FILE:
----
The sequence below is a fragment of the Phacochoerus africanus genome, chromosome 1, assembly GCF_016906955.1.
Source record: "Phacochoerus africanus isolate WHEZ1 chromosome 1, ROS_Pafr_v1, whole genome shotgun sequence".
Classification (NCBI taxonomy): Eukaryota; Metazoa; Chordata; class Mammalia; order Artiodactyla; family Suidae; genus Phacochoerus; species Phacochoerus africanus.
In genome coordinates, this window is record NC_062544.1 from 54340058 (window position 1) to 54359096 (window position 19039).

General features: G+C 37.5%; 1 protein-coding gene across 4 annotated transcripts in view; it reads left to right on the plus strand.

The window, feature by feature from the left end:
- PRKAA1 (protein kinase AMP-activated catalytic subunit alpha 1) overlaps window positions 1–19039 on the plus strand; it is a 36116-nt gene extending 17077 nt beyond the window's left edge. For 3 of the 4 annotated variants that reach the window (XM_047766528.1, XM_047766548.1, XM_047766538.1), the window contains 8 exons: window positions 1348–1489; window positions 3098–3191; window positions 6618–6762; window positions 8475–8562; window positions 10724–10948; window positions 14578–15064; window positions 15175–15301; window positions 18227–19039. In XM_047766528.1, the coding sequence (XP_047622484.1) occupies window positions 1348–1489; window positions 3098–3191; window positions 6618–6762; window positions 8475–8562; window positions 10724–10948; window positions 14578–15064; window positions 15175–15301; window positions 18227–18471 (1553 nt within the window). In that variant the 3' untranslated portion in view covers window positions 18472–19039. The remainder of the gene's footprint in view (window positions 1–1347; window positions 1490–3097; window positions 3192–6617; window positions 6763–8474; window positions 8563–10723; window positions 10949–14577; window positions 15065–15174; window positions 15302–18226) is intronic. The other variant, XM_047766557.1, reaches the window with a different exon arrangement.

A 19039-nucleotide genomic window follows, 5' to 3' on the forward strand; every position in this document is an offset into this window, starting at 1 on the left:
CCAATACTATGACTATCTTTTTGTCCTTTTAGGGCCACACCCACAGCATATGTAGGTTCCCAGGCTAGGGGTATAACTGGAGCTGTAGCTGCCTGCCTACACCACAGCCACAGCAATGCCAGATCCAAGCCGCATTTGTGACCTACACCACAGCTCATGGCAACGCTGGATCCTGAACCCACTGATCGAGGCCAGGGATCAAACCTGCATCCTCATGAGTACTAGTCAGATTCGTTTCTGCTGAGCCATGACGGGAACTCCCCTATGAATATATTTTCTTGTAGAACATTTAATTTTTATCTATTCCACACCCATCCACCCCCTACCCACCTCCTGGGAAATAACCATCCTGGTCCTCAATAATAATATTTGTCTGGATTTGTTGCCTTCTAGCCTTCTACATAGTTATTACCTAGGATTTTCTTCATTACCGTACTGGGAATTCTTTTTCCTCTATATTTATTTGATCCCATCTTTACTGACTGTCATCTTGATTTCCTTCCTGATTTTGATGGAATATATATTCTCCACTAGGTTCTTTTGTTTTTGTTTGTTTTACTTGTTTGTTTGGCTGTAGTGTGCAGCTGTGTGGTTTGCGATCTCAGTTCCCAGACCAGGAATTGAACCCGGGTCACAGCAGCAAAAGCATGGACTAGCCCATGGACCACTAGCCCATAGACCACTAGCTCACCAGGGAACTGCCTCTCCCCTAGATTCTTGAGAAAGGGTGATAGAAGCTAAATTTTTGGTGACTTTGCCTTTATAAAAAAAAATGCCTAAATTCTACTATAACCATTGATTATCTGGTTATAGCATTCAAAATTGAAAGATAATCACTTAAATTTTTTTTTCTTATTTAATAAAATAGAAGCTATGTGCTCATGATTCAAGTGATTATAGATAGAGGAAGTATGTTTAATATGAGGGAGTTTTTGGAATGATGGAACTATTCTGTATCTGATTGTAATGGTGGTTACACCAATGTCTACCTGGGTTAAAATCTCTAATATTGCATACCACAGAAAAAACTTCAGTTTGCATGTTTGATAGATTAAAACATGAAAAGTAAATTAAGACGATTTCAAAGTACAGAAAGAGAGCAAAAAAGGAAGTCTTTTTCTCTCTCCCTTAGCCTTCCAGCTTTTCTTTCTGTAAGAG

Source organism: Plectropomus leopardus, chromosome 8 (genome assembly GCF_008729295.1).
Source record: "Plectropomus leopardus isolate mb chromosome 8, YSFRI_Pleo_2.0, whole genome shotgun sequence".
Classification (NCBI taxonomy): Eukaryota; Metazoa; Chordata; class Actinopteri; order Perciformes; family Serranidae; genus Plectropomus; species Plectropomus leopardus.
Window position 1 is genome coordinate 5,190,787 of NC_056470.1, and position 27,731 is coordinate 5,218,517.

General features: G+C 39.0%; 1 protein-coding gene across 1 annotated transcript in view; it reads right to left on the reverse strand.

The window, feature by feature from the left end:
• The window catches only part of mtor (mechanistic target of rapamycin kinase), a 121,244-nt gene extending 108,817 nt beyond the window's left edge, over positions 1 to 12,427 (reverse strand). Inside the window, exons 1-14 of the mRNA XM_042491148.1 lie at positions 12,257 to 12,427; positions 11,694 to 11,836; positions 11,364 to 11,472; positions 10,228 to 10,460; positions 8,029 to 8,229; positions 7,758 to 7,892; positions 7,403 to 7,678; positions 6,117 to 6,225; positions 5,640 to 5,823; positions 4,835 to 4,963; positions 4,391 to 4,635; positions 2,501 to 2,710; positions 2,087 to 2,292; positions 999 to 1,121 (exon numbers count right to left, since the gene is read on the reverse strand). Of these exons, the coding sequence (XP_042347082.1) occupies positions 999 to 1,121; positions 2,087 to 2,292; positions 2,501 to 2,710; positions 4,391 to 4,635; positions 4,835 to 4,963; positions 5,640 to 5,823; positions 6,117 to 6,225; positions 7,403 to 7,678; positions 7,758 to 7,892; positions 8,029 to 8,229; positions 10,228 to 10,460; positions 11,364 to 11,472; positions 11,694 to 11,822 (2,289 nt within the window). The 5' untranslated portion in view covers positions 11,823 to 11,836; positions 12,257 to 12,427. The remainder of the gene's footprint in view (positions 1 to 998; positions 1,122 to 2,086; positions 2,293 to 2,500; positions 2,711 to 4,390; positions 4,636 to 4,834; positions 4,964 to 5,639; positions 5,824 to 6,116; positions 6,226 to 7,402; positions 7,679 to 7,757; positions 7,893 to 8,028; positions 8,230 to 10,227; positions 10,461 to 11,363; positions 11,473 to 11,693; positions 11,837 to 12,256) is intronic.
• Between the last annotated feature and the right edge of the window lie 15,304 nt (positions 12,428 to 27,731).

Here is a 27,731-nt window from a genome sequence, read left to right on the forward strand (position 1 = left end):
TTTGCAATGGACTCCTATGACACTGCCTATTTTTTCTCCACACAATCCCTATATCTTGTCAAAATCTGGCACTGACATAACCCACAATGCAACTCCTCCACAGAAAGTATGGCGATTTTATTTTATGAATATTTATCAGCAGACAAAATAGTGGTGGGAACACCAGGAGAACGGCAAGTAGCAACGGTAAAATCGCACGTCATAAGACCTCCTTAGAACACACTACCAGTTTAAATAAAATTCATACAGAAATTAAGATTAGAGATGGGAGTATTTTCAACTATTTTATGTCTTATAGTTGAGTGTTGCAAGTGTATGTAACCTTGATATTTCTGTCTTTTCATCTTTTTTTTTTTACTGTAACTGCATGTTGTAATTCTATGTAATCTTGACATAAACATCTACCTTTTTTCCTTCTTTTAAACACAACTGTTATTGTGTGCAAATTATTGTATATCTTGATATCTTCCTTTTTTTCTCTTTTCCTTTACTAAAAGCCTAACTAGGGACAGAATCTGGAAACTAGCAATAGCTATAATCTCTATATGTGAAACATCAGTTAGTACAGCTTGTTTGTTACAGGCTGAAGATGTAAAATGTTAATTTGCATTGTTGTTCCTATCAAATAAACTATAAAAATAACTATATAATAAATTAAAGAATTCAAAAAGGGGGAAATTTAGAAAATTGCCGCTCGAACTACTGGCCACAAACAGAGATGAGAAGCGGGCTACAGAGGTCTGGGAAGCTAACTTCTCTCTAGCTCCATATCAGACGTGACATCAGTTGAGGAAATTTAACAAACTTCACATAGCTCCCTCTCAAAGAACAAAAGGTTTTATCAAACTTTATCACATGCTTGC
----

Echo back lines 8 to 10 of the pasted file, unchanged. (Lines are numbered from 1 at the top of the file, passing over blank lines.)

A 19039-nucleotide genomic window follows, 5' to 3' on the forward strand; every position in this document is an offset into this window, starting at 1 on the left:
CCAATACTATGACTATCTTTTTGTCCTTTTAGGGCCACACCCACAGCATATGTAGGTTCCCAGGCTAGGGGTATAACTGGAGCTGTAGCTGCCTGCCTACACCACAGCCACAGCAATGCCAGATCCAAGCCGCATTTGTGACCTACACCACAGCTCATGGCAACGCTGGATCCTGAACCCACTGATCGAGGCCAGGGATCAAACCTGCATCCTCATGAGTACTAGTCAGATTCGTTTCTGCTGAGCCATGACGGGAACTCCCCTATGAATATATTTTCTTGTAGAACATTTAATTTTTATCTATTCCACACCCATCCACCCCCTACCCACCTCCTGGGAAATAACCATCCTGGTCCTCAATAATAATATTTGTCTGGATTTGTTGCCTTCTAGCCTTCTACATAGTTATTACCTAGGATTTTCTTCATTACCGTACTGGGAATTCTTTTTCCTCTATATTTATTTGATCCCATCTTTACTGACTGTCATCTTGATTTCCTTCCTGATTTTGATGGAATATATATTCTCCACTAGGTTCTTTTGTTTTTGTTTGTTTTACTTGTTTGTTTGGCTGTAGTGTGCAGCTGTGTGGTTTGCGATCTCAGTTCCCAGACCAGGAATTGAACCCGGGTCACAGCAGCAAAAGCATGGACTAGCCCATGGACCACTAGCCCATAGACCACTAGCTCACCAGGGAACTGCCTCTCCCCTAGATTCTTGAGAAAGGGTGATAGAAGCTAAATTTTTGGTGACTTTGCCTTTATAAAAAAAAATGCCTAAATTCTACTATAACCATTGATTATCTGGTTATAGCATTCAAAATTGAAAGATAATCACTTAAATTTTTTTTTCTTATTTAATAAAATAGAAGCTATGTGCTCATGATTCAAGTGATTATAGATAGAGGAAGTATGTTTAATATGAGGGAGTTTTTGGAATGATGGAACTATTCTGTATCTGATTGTAATGGTGGTTACACCAATGTCTACCTGGGTTAAAATCTCTAATATTGCATACCACAGAAAAAACTTCAGTTTGCATGTTTGATAGATTAAAACATGAAAAGTAAATTAAGACGATTTCAAAGTACAGAAAGAGAGCAAAAAAGGAAGTCTTTTTCTCTCTCCCTTAGCCTTCCAGCTTTTCTTTCTGTAAGAG

Source organism: Plectropomus leopardus, chromosome 8 (genome assembly GCF_008729295.1).